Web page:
Frequently Asked Questions for Witnesses


  1. What does it mean to be a witness in a Human Rights Investigation?

If you are contacted as a witness during a Human Rights Investigation, it means the Investigator has identified you as a person who may have relevant information to the Complaint. While you may or may not have knowledge of the Complaint itself, you may have useful information regarding the organization or individuals involved in the situation. The Investigator will set up a date and time with you to conduct an interview. The Investigator will ask you a number of questions relevant to the Complaint.

  1. Do I have to participate in a Human Rights Investigation? What if I don’t want to?

Yes, you are required to participate in a Human Rights Investigation. Most witnesses who are contacted by the Commission willingly cooperate with the Investigation. Failure to cooperate may lead to a Court order compelling your cooperation.

  1. Does the Investigator act for either of the parties?

The Investigator does not act for any party. The Investigator is tasked with remaining neutral and unbiased while gathering information from the Complainant, Respondent, and any other witnesses. If the Chief Commissioner refers the matter to the Court of King’s Bench for a hearing after the Investigation, then the hearing will be conducted by Commission counsel.

  1. What happens with the information I provide to the Investigator?

The Investigator will record your evidence and, at the end of the investigation, will prepare a Disclosure Report which summarizes the evidence from each of the parties, relevant witnesses, and lists the relevant documents that have been collected. The information you provide to the Investigator will be summarized in the Disclosure Report. The Disclosure Report is provided to the parties and they are given an opportunity to respond. The Disclosure Report is then provided to the Chief Commissioner who ultimately decides if the Complaint will proceed further or if it will be dismissed.

  1. Will I receive a copy of the report at the end of the investigation?

The Disclosure Report is provided to the parties named in the Complaint and to the Chief Commissioner. You will not receive a copy of the Disclosure Report unless you are a party to the Complaint.

  1. Will my name be published or shared anywhere?

Your name will not appear in the Disclosure Report unless you have been named as a party to the Complaint. If you are not a named party, your name will be anonymized. For example, you may be identified as “Witness A” and referred to by your job title throughout the Disclosure Report. The Disclosure Report is not published anywhere but the named parties do receive a copy of the Report.

  1. I am worried that my employment will be affected if I speak to the Investigator. What can I do?

This is something you can speak with the Investigator about ahead of time. Respondents (employers) are notified that cooperation with an Investigation is required. Section 53 of The Saskatchewan Human Rights Code, 2018 protects against intimidation or discrimination of any individual who has or may participate in a Complaint. If you suffer any adverse treatment as a result of your participation, you should contact the Saskatchewan Human Rights Commission to discuss how you might proceed.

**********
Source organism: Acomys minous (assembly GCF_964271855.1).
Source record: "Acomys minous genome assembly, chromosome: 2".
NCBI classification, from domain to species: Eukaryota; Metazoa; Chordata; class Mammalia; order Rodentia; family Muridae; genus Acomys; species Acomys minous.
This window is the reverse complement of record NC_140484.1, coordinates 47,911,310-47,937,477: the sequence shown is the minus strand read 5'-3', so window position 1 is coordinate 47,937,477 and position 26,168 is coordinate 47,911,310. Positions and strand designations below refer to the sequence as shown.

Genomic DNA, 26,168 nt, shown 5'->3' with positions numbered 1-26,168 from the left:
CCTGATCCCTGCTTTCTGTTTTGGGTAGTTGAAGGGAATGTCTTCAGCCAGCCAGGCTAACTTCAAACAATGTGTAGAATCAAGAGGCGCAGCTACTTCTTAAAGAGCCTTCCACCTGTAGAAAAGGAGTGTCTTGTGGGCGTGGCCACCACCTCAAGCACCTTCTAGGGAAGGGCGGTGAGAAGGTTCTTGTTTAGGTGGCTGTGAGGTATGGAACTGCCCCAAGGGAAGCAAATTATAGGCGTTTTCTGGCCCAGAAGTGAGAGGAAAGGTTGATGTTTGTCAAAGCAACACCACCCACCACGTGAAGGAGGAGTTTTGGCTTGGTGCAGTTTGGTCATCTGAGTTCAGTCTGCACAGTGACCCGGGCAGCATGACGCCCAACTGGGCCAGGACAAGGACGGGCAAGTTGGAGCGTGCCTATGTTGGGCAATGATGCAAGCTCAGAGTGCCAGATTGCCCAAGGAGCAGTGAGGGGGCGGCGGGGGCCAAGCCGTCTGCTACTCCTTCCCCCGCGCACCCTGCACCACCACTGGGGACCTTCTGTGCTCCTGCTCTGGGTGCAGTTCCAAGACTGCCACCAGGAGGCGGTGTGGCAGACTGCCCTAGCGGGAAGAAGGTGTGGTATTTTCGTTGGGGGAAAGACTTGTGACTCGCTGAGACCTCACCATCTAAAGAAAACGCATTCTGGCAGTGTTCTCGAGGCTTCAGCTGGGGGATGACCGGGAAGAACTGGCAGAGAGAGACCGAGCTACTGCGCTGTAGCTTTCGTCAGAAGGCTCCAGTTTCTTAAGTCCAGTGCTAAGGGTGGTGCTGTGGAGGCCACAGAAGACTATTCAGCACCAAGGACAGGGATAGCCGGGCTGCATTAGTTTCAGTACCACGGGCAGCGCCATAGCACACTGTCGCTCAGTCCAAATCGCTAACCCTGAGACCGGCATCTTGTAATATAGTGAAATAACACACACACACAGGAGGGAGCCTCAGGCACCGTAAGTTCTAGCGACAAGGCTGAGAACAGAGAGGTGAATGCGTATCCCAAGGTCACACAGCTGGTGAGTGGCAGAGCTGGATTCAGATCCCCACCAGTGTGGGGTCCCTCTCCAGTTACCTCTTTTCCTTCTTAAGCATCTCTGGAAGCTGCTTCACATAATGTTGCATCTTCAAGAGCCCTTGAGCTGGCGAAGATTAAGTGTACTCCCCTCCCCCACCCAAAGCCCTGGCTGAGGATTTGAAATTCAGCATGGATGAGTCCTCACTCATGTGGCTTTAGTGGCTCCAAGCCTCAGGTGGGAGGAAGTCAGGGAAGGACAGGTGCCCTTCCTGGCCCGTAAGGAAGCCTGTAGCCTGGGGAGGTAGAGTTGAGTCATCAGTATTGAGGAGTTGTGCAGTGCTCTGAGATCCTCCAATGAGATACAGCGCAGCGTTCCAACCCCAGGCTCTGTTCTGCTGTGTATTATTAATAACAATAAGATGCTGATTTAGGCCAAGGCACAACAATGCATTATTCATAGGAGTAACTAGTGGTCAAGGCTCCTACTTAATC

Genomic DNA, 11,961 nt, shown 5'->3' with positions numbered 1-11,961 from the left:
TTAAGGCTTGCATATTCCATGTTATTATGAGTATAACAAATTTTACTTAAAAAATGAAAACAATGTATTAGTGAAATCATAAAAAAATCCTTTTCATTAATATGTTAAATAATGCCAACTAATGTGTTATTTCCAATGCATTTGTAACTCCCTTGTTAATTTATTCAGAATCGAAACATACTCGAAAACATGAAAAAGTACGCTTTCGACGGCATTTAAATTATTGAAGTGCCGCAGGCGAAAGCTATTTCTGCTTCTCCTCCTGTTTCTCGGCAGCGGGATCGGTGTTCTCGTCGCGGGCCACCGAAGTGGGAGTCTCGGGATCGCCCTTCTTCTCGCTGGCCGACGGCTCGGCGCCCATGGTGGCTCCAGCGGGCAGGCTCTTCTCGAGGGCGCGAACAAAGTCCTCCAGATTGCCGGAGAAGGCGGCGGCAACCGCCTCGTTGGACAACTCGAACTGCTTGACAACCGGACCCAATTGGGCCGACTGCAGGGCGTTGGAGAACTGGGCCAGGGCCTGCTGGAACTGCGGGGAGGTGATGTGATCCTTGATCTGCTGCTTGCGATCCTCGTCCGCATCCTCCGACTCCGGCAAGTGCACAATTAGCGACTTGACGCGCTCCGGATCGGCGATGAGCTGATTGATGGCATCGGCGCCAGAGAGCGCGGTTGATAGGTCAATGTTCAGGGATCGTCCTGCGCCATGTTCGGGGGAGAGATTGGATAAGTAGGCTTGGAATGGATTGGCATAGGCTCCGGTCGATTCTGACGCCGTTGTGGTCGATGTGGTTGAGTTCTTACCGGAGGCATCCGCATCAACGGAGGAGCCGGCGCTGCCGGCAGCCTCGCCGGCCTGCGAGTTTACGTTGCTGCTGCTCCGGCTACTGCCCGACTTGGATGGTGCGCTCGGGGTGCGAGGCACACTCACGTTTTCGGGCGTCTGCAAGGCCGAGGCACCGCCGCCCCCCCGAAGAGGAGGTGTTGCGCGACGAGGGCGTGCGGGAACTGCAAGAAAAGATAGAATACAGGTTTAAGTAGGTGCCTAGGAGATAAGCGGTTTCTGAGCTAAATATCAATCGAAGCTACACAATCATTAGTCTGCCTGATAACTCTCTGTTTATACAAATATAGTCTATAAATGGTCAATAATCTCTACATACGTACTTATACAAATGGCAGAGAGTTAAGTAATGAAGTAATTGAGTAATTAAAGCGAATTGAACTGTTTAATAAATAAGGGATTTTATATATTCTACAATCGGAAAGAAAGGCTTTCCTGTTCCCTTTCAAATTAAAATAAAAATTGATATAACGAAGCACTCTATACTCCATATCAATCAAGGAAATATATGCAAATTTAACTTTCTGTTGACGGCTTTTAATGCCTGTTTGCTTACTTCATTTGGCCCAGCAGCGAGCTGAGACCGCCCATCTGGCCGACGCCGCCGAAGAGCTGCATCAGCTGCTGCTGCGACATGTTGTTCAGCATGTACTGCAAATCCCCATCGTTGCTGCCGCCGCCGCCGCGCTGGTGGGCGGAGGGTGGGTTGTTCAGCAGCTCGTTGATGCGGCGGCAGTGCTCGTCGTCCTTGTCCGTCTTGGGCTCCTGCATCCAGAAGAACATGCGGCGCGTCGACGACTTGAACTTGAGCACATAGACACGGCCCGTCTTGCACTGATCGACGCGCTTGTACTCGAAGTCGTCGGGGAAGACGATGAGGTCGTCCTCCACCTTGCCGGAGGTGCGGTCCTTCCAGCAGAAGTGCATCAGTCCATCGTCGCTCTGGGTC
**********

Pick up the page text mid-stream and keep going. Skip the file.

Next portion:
1. Do I have to attend the interview in person?

Most interviews take place by videoconference using Microsoft Teams. The interview may take place in another manner at the discretion of the investigator, for example if barriers to technology exist or the witness requires a form of accommodation.

  1. Can I have a lawyer come with me?

Any party to the complaint or witness is entitled to retain a lawyer. Most non-party witnesses do not feel it is necessary to hire a lawyer.

Lawyers are entitled to attend the interview of their own client only. They are not permitted to attend the interview of the other party or any non-party witnesses.

If your employer has been named as a Respondent and you are contacted as a witness, the Respondent’s lawyer may attend your interview in certain circumstances. If you are considered a “directing mind” of the Respondent, Respondent counsel may request to sit in on your interview. An employee who performs management duties and/or has supervisory authority may be considered part of a company’s “directing mind.” This determination is highly fact-specific. Employees who are not “directing minds” of a company are not parties to the proceeding. They are considered witnesses. Respondent counsel cannot attend interviews with non “directing mind” witnesses. The presence of Respondent counsel may compromise the witnesses’ ability to speak freely to the Investigator.

  1. Can I bring someone with me to my interview?

If you don’t have a lawyer, you may be permitted to bring a support person to your interview. Your support person should not be someone who is also a witness to the complaint. It is important that the support person does not interfere with the interview or answer questions directed toward you. They should only be there for support. If you require a translator or interpreter for the interview, please notify the Investigator so necessary arrangements can be made.

  1. How long will the interview take?

Interview lengths vary from case to case. The Investigator may be able to provide you with an estimate ahead of time. If you were directly involved in the circumstances giving rise to the Complaint, the interview may be longer.

  1. Will the interview be recorded?

Yes, the interview will be recorded to ensure your evidence is accurately reflected in the Disclosure Report.

  1. Will I be required to testify in court if I cooperate with the investigation?

Very few Complaints (1-2%) proceed to hearing as most are resolved prior to reaching that stage. If the Complaint you provide information about proceeds to a hearing, you could be called to testify in court.